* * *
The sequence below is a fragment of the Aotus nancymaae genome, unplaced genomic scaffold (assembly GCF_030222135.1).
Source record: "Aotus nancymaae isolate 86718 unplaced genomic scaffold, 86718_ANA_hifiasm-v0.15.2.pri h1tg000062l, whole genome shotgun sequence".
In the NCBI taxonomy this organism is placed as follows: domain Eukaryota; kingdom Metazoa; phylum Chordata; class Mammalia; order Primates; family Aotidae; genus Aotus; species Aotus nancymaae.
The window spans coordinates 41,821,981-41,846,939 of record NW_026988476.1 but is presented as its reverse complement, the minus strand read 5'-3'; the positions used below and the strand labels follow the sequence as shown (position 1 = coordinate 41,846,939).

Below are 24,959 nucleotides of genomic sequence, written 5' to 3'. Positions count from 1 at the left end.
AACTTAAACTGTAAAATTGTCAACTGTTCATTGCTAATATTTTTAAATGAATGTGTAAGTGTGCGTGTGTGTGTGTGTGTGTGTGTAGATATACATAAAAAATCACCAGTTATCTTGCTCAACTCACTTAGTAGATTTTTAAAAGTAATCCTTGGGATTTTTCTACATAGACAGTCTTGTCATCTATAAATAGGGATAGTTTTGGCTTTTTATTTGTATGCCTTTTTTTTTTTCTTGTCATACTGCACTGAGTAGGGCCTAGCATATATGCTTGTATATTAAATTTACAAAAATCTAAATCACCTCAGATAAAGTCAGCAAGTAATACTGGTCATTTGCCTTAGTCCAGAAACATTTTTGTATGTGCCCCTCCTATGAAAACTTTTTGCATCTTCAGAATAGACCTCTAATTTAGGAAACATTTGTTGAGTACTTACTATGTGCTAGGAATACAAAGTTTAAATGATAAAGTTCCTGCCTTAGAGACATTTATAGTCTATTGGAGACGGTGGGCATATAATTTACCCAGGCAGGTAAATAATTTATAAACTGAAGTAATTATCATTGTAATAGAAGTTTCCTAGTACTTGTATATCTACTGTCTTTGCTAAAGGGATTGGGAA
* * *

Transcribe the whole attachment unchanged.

The sequence below is a fragment of the Aotus nancymaae genome, unplaced genomic scaffold (assembly GCF_030222135.1).
Source record: "Aotus nancymaae isolate 86718 unplaced genomic scaffold, 86718_ANA_hifiasm-v0.15.2.pri h1tg000062l, whole genome shotgun sequence".
In the NCBI taxonomy this organism is placed as follows: domain Eukaryota; kingdom Metazoa; phylum Chordata; class Mammalia; order Primates; family Aotidae; genus Aotus; species Aotus nancymaae.
The window spans coordinates 41,821,981-41,846,939 of record NW_026988476.1 but is presented as its reverse complement, the minus strand read 5'-3'; the positions used below and the strand labels follow the sequence as shown (position 1 = coordinate 41,846,939).

Below are 24,959 nucleotides of genomic sequence, written 5' to 3'. Positions count from 1 at the left end.
AACTTAAACTGTAAAATTGTCAACTGTTCATTGCTAATATTTTTAAATGAATGTGTAAGTGTGCGTGTGTGTGTGTGTGTGTGTGTAGATATACATAAAAAATCACCAGTTATCTTGCTCAACTCACTTAGTAGATTTTTAAAAGTAATCCTTGGGATTTTTCTACATAGACAGTCTTGTCATCTATAAATAGGGATAGTTTTGGCTTTTTATTTGTATGCCTTTTTTTTTTTCTTGTCATACTGCACTGAGTAGGGCCTAGCATATATGCTTGTATATTAAATTTACAAAAATCTAAATCACCTCAGATAAAGTCAGCAAGTAATACTGGTCATTTGCCTTAGTCCAGAAACATTTTTGTATGTGCCCCTCCTATGAAAACTTTTTGCATCTTCAGAATAGACCTCTAATTTAGGAAACATTTGTTGAGTACTTACTATGTGCTAGGAATACAAAGTTTAAATGATAAAGTTCCTGCCTTAGAGACATTTATAGTCTATTGGAGACGGTGGGCATATAATTTACCCAGGCAGGTAAATAATTTATAAACTGAAGTAATTATCATTGTAATAGAAGTTTCCTAGTACTTGTATATCTACTGTCTTTGCTAAAGGGATTGGGAA